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Re: What is or is not a paradox?
Posted:
Jan 2, 2013 11:41 AM


On Wed, 02 Jan 2013 07:17:18 0800, G=EMC^2 wrote:
> On Dec 31 2012, 11:58 am, kenseto <seto...@att.net> wrote: >> On Dec 31, 2:31 am, Sylvia Else <syl...@not.at.this.address> wrote: >> >> >> >> >> >> >> >> >> >> > On 31/12/2012 5:04 PM, Koobee Wublee wrote: >> >> > > On Dec 30, 4:17 pm, Sylvia Else wrote: >> > >> I started writing a post about this yesterday, then scrubbed it  >> > >> too >> >> > >> What is a paradox in special relativity (hereinafter SR)? >> >> > >> I've expressed the view that to contain a paradox, SR has to >> > >> predict, >> > >> from different frames, outcomes that are mutually incompatible. An >> > >> example that comes to mind (though not directly arising) from a >> > >> recent discussion is that in one frame, there is massive >> > >> destruction on a citywide scale, and in another other frame, >> > >> nothing much happens. >> >> > >> Clearly, if SR were to make such predictions for two frames, it >> > >> would have to be regarded as seriously wanting. Of course, it does >> > >> no such thing. >> >> > >> But people seem to want to regard measurements in two frames as >> > >> mutually incompatible if they give different results. I am at a >> > >> loss to understand why people would seek to regard those different >> > >> results as constituting a paradox that invalidates SR (well, >> > >> leaving intellectual dishonesty aside). >> >> > > From the Lorentz transformations, you can write down the >> > > following >> > > equation per Minkowski spacetime. Points #1, #2, and #3 are >> > > observers. They are observing the same target. >> >> > > ** c^2 dt1^2 ? ds1^2 = c^2 dt2^2 ? ds2^2 = c^2 dt3^2 ? ds3^2 >> >> > > Where >> >> > > ** dt1 = Time flow at Point #1 ** dt2 = Time flow at Point #2 ** >> > > dt3 = Time flow at Point #3 >> >> > > ** ds1 = Observed target displacement segment by #1 ** ds2 = >> > > Observed target displacement segment by #2 ** ds3 = Observed >> > > target displacement segment by #3 >> >> > > The above spacetime equation can also be written as follows. >> >> > > ** dt1^2 (1 ? B1^2) = dt2^2 (1 ? B2^2) = dt3^2 (1 ? B3^2) >> >> > > Where >> >> > > ** B^2 = (ds/dt)^2 / c^2 >> >> > > When #1 is observing #2, the following equation can be deduced from >> > > the equation above. >> >> > > ** dt1^2 (1 ? B1^2) = dt2^2 . . . (1) >> >> > > Where >> >> > > ** B2^2 = 0, #2 is observing itself >> >> > > Similarly, when #2 is observing #1, the following equation can be >> > > deduced. >> >> > > ** dt1^2 = dt2^2 (1 ? B2^2) . . . (2) >> >> > > Where >> >> > > ** B1^2 = 0, #1 is observing itself >> >> > > According to relativity, the following must be true. >> >> > > ** B1^2 = B2^2 >> >> > > Thus, equations (1) and (2) become the following equations. >> >> > > ** dt1^2 (1 ? B^2) = dt2^2 . . . (3) >> > > ** dt2^2 = dt2^2 (1 ? B^2) . . . (4) >> >> > I assume you meant to write >> >> > dt1^2 = dt2^2 (1  B^2) . . . (4) >> >> > > Where >> >> > > ** B^2 = B1^2 = B2^2 >> >> > > The only time the equations (3) and (4) can coexist is when B^2 = >> > > 0. >> >> > Which tells us nothing more than that when two observers observe each >> > other, the situation is symmetrical. Each will measure the same time >> > for equivalent displacements of the other. Or more simply, they share >> > a common relative velocity (save for sign). >> >> > > Thus, the twins? paradox is very real under the Lorentz transform. >> > > <shrug> >> >> > <blink> Where did that come from? The twin "paradox" involves >> > bringing the two twins back together, which necessitates accelerating >> > at least one of them, making their frame noninertial.</blink> >> >> There is no inertial frame exists on earth ....does that mean that SR >> is not valid on earth? > > Well think of this. "Time in a plane flying east is less than that for > those flying west". The Earth speed of rotation sees to it. Get the > picture TreBert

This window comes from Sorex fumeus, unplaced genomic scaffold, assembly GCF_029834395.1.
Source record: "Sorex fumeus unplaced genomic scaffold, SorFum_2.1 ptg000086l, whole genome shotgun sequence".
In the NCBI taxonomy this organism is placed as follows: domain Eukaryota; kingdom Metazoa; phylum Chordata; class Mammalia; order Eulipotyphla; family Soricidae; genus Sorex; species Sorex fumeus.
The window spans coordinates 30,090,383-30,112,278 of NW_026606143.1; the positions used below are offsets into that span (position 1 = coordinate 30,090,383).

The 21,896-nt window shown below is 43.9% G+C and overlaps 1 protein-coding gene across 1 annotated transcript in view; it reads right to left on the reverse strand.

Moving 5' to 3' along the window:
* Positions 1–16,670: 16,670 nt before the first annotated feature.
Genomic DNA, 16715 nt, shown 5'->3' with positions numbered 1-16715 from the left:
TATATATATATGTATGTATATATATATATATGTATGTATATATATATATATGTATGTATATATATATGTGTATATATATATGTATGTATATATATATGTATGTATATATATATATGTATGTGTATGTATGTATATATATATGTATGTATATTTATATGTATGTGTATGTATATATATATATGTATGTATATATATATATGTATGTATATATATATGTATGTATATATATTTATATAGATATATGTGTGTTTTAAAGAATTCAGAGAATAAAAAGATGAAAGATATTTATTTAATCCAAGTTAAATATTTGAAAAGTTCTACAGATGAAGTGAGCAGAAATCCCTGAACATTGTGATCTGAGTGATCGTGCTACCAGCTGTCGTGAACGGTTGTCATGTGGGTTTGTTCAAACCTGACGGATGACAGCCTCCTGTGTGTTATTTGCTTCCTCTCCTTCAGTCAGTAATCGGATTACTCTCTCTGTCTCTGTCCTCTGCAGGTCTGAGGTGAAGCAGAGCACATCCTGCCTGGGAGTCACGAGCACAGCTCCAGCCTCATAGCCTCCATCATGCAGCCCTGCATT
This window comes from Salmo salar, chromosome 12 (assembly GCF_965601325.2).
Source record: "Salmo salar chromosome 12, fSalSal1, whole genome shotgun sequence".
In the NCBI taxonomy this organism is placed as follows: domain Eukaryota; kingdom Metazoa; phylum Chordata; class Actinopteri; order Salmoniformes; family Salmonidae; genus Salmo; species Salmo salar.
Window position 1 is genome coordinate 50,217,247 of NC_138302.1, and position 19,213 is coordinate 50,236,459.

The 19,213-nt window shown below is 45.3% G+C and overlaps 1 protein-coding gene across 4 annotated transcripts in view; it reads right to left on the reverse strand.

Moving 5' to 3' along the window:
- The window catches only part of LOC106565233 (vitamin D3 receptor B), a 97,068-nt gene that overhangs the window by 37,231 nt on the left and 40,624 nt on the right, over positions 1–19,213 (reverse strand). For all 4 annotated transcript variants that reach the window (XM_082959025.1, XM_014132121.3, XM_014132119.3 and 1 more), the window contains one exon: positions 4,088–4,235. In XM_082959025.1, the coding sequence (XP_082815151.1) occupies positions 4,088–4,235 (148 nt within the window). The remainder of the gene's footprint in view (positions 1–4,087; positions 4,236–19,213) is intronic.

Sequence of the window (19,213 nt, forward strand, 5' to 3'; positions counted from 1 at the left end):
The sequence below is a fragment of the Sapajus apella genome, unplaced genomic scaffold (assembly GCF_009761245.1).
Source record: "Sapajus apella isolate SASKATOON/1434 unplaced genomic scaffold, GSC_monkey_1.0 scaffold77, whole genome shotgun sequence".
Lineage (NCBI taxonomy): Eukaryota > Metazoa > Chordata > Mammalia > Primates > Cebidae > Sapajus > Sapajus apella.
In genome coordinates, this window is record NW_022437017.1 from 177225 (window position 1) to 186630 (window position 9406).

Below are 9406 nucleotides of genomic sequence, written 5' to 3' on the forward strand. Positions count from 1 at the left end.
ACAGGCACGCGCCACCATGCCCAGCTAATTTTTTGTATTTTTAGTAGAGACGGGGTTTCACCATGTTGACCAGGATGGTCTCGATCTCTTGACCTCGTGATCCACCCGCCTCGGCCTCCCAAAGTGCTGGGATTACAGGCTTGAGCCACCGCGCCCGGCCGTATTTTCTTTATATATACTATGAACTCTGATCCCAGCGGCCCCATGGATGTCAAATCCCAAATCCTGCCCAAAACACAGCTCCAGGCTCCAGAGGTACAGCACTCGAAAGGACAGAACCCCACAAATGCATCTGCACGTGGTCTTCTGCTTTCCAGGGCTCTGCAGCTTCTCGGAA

Treeb is right. Every schoolkid knows that if you fly east, it's a time machine. Every time you go around the earth you go back in time a day! Get the Picture?